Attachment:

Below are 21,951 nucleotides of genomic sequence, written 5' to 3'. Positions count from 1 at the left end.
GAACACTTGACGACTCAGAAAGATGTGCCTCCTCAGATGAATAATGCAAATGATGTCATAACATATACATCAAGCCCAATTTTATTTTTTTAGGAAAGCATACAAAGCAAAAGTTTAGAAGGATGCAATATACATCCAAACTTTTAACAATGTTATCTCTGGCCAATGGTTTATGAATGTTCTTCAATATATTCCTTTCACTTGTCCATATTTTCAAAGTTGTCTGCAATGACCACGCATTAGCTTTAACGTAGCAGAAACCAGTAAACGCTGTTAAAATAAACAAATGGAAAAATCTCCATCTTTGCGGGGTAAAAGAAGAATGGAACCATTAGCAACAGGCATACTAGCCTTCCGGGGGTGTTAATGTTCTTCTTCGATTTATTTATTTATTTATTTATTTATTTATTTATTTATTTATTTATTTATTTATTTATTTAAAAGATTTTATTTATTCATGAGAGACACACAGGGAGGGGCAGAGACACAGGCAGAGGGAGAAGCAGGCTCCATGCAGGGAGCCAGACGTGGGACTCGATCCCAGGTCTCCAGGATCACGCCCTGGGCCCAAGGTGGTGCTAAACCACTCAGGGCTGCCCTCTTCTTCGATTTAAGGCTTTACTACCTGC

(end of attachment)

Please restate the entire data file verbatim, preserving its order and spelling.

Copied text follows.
Below are 21,951 nucleotides of genomic sequence, written 5' to 3'. Positions count from 1 at the left end.
GAACACTTGACGACTCAGAAAGATGTGCCTCCTCAGATGAATAATGCAAATGATGTCATAACATATACATCAAGCCCAATTTTATTTTTTTAGGAAAGCATACAAAGCAAAAGTTTAGAAGGATGCAATATACATCCAAACTTTTAACAATGTTATCTCTGGCCAATGGTTTATGAATGTTCTTCAATATATTCCTTTCACTTGTCCATATTTTCAAAGTTGTCTGCAATGACCACGCATTAGCTTTAACGTAGCAGAAACCAGTAAACGCTGTTAAAATAAACAAATGGAAAAATCTCCATCTTTGCGGGGTAAAAGAAGAATGGAACCATTAGCAACAGGCATACTAGCCTTCCGGGGGTGTTAATGTTCTTCTTCGATTTATTTATTTATTTATTTATTTATTTATTTATTTATTTATTTATTTATTTATTTATTTAAAAGATTTTATTTATTCATGAGAGACACACAGGGAGGGGCAGAGACACAGGCAGAGGGAGAAGCAGGCTCCATGCAGGGAGCCAGACGTGGGACTCGATCCCAGGTCTCCAGGATCACGCCCTGGGCCCAAGGTGGTGCTAAACCACTCAGGGCTGCCCTCTTCTTCGATTTAAGGCTTTACTACCTGC